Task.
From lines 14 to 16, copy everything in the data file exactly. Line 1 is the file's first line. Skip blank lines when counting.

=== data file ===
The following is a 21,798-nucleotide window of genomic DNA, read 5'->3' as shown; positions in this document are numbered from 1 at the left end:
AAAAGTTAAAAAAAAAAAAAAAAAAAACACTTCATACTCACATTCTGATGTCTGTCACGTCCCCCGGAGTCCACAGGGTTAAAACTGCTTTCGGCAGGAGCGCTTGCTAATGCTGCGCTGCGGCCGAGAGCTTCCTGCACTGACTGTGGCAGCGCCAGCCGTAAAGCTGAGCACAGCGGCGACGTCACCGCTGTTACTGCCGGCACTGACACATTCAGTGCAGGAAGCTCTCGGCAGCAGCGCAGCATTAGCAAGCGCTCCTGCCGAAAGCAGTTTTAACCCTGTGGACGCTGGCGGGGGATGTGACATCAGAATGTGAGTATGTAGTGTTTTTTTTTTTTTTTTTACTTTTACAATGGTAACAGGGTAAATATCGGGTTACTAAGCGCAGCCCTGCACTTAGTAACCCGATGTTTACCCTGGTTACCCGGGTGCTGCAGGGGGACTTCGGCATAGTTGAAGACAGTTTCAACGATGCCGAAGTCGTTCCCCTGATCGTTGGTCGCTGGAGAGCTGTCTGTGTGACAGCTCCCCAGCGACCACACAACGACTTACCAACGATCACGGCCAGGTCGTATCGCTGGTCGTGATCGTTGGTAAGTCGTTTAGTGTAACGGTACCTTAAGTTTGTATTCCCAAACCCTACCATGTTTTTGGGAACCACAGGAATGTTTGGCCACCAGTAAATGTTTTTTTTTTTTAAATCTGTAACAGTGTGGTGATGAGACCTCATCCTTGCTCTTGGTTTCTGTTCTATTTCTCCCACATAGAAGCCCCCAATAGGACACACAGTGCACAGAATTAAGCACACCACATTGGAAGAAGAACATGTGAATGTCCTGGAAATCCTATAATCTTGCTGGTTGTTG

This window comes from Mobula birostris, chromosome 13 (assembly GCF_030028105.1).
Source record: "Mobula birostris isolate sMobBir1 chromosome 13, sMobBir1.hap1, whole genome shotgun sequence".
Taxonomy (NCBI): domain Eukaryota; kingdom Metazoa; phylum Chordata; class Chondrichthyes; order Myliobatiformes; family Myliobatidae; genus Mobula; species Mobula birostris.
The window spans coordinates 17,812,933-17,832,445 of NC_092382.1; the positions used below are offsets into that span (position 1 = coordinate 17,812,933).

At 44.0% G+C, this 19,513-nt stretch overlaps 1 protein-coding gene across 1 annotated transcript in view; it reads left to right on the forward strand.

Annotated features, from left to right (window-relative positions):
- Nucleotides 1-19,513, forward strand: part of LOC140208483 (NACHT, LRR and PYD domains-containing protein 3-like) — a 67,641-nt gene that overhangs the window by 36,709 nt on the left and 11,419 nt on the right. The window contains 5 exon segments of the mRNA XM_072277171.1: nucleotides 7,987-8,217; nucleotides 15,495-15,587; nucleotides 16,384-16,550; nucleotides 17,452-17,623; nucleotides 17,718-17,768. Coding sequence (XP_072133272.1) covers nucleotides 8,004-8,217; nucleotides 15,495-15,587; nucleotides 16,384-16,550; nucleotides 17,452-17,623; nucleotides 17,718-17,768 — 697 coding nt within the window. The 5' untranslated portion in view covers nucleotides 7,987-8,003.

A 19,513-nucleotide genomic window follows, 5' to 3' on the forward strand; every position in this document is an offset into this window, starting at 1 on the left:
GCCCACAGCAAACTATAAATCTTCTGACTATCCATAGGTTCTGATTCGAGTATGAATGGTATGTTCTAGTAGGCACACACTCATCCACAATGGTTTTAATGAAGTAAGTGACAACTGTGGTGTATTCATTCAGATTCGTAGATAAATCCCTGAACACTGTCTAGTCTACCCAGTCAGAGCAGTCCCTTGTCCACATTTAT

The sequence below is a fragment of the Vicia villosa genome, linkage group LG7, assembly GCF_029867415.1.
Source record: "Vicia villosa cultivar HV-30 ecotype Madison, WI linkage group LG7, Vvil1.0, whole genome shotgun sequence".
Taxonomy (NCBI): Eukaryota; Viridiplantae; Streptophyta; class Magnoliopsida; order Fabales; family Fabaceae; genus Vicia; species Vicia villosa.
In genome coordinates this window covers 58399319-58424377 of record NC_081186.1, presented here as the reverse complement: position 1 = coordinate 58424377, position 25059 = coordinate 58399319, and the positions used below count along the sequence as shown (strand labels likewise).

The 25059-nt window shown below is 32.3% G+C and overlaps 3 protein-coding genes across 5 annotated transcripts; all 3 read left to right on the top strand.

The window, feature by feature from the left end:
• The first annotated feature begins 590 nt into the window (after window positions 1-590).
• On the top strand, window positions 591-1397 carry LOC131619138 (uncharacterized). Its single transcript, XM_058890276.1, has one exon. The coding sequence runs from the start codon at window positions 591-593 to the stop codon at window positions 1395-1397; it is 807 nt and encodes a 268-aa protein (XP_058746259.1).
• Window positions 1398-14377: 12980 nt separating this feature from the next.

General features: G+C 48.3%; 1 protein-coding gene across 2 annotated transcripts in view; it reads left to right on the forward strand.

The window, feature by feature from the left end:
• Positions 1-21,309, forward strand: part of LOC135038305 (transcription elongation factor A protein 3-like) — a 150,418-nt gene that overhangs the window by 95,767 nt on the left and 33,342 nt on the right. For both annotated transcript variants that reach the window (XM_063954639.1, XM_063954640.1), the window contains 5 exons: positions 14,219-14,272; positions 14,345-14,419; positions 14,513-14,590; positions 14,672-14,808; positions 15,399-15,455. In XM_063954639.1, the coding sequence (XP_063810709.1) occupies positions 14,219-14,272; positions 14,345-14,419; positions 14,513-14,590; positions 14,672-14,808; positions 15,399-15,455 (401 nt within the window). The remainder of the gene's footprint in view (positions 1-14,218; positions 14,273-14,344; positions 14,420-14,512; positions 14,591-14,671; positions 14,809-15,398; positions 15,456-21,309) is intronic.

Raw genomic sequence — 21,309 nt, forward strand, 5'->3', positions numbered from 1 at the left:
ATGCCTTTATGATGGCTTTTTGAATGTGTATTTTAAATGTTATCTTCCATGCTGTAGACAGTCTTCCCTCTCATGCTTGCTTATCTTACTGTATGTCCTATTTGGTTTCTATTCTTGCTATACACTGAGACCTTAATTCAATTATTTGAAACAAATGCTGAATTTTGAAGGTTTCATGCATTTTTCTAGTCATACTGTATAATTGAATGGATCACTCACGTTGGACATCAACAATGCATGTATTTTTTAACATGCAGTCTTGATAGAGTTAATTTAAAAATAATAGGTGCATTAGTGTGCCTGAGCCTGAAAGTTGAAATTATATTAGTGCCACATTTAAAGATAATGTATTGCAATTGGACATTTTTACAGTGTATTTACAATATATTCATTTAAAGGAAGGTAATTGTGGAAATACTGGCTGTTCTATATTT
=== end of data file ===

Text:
Taxonomy (NCBI): Eukaryota; Viridiplantae; Streptophyta; class Magnoliopsida; order Fabales; family Fabaceae; genus Vicia; species Vicia villosa.
In genome coordinates this window covers 58399319-58424377 of record NC_081186.1, presented here as the reverse complement: position 1 = coordinate 58424377, position 25059 = coordinate 58399319, and the positions used below count along the sequence as shown (strand labels likewise).

The 25059-nt window shown below is 32.3% G+C and overlaps 3 protein-coding genes across 5 annotated transcripts; all 3 read left to right on the top strand.